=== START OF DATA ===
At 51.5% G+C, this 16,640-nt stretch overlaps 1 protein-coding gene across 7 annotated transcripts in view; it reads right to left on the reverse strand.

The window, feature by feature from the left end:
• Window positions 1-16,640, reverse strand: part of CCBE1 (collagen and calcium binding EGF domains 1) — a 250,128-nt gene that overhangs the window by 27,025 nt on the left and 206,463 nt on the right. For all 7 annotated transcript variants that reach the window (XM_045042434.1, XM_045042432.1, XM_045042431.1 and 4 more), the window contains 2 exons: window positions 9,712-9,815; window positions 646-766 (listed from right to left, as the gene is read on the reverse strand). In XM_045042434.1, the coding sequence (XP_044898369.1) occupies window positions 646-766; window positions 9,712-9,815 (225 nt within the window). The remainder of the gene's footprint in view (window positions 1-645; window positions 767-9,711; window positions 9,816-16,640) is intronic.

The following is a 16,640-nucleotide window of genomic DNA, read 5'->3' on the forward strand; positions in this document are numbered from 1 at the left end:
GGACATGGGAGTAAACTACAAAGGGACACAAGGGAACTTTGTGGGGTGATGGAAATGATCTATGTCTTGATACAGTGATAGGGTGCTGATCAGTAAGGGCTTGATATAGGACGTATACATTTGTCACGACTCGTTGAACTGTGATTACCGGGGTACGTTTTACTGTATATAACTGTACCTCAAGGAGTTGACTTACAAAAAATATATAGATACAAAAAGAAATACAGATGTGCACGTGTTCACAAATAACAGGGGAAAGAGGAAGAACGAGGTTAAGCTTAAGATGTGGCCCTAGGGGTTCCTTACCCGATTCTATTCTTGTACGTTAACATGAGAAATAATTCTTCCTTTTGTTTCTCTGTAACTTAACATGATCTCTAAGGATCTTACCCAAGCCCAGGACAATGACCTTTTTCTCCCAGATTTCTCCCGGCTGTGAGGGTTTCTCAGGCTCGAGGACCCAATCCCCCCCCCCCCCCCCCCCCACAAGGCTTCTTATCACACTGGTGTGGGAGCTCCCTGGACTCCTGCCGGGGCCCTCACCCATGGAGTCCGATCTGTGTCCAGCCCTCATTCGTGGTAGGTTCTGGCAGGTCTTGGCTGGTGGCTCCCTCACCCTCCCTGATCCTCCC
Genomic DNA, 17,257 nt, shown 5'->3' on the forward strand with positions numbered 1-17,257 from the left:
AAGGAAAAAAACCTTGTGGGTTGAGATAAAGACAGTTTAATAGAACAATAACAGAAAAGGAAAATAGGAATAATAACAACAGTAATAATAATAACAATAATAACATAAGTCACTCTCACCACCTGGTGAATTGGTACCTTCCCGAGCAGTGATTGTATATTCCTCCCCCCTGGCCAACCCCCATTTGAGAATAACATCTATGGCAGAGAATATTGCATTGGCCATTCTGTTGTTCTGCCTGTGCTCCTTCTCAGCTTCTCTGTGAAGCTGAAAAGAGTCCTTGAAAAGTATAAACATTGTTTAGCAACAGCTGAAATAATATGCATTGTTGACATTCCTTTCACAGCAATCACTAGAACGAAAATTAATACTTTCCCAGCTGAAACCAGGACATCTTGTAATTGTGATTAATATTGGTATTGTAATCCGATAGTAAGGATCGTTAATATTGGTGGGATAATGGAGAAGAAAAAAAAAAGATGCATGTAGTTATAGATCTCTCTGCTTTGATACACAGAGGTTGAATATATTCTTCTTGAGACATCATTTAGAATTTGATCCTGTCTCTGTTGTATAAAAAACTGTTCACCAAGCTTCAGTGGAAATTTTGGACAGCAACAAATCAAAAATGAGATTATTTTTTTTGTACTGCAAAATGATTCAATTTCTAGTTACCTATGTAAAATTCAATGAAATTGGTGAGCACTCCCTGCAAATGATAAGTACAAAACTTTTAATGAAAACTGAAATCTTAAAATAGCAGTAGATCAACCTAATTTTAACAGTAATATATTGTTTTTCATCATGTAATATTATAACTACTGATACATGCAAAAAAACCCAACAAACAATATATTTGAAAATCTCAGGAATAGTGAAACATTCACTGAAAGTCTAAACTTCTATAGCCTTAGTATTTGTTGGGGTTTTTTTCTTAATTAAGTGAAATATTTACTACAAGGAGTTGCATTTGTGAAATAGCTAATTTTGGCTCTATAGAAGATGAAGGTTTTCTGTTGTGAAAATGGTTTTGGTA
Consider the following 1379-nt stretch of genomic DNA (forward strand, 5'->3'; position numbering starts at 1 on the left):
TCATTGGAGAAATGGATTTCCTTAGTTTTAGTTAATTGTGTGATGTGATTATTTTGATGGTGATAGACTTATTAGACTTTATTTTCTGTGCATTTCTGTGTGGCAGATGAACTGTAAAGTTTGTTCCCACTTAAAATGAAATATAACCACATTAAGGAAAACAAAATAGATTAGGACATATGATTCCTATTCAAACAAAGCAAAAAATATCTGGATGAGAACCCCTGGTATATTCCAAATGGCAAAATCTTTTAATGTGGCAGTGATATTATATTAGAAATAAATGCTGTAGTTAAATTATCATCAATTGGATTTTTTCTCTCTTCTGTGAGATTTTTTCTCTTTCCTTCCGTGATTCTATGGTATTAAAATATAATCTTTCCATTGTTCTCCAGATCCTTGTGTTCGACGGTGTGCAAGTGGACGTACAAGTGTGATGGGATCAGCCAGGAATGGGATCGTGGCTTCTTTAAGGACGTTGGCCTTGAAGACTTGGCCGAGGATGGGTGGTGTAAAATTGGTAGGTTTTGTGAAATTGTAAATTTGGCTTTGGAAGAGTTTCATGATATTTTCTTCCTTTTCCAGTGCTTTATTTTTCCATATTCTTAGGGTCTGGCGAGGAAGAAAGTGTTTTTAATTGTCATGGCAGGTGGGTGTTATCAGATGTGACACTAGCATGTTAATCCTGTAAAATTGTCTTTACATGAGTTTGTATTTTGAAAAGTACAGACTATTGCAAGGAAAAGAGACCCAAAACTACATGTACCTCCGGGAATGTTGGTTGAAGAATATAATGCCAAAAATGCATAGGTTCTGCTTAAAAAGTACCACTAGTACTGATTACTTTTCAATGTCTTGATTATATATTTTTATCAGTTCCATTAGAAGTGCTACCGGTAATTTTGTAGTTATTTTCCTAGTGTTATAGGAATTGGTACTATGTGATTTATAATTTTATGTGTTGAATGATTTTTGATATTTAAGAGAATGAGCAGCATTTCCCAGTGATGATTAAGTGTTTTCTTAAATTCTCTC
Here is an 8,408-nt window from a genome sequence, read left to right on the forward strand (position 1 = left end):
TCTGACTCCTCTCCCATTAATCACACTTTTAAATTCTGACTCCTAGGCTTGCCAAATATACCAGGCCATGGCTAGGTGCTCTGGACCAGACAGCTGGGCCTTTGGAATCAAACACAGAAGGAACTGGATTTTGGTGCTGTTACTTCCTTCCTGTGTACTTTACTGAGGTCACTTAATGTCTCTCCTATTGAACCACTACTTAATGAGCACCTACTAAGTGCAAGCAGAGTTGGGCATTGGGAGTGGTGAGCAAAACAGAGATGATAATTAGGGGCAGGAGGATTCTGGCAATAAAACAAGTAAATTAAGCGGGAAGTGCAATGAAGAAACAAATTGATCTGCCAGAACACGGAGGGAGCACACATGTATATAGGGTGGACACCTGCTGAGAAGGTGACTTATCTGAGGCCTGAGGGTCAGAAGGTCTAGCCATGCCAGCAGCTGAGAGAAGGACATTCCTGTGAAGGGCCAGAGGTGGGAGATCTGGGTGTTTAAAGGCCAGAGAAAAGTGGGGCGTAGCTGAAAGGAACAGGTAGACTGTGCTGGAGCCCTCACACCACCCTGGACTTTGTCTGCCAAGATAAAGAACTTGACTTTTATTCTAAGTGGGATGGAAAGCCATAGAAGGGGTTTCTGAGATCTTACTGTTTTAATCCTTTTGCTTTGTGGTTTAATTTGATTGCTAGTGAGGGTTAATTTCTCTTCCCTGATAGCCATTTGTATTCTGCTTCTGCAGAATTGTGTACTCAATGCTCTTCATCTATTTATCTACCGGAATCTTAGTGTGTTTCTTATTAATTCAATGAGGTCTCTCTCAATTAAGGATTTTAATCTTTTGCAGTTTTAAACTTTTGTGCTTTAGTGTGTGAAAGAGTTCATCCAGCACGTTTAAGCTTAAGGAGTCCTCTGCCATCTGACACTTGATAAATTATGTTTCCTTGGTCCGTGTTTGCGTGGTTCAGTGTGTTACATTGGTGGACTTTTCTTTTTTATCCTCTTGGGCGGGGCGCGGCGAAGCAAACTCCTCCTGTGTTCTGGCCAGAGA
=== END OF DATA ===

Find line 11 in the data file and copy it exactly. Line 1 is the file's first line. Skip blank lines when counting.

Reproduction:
TCTGACTCCTCTCCCATTAATCACACTTTTAAATTCTGACTCCTAGGCTTGCCAAATATACCAGGCCATGGCTAGGTGCTCTGGACCAGACAGCTGGGCCTTTGGAATCAAACACAGAAGGAACTGGATTTTGGTGCTGTTACTTCCTTCCTGTGTACTTTACTGAGGTCACTTAATGTCTCTCCTATTGAACCACTACTTAATGAGCACCTACTAAGTGCAAGCAGAGTTGGGCATTGGGAGTGGTGAGCAAAACAGAGATGATAATTAGGGGCAGGAGGATTCTGGCAATAAAACAAGTAAATTAAGCGGGAAGTGCAATGAAGAAACAAATTGATCTGCCAGAACACGGAGGGAGCACACATGTATATAGGGTGGACACCTGCTGAGAAGGTGACTTATCTGAGGCCTGAGGGTCAGAAGGTCTAGCCATGCCAGCAGCTGAGAGAAGGACATTCCTGTGAAGGGCCAGAGGTGGGAGATCTGGGTGTTTAAAGGCCAGAGAAAAGTGGGGCGTAGCTGAAAGGAACAGGTAGACTGTGCTGGAGCCCTCACACCACCCTGGACTTTGTCTGCCAAGATAAAGAACTTGACTTTTATTCTAAGTGGGATGGAAAGCCATAGAAGGGGTTTCTGAGATCTTACTGTTTTAATCCTTTTGCTTTGTGGTTTAATTTGATTGCTAGTGAGGGTTAATTTCTCTTCCCTGATAGCCATTTGTATTCTGCTTCTGCAGAATTGTGTACTCAATGCTCTTCATCTATTTATCTACCGGAATCTTAGTGTGTTTCTTATTAATTCAATGAGGTCTCTCTCAATTAAGGATTTTAATCTTTTGCAGTTTTAAACTTTTGTGCTTTAGTGTGTGAAAGAGTTCATCCAGCACGTTTAAGCTTAAGGAGTCCTCTGCCATCTGACACTTGATAAATTATGTTTCCTTGGTCCGTGTTTGCGTGGTTCAGTGTGTTACATTGGTGGACTTTTCTTTTTTATCCTCTTGGGCGGGGCGCGGCGAAGCAAACTCCTCCTGTGTTCTGGCCAGAGA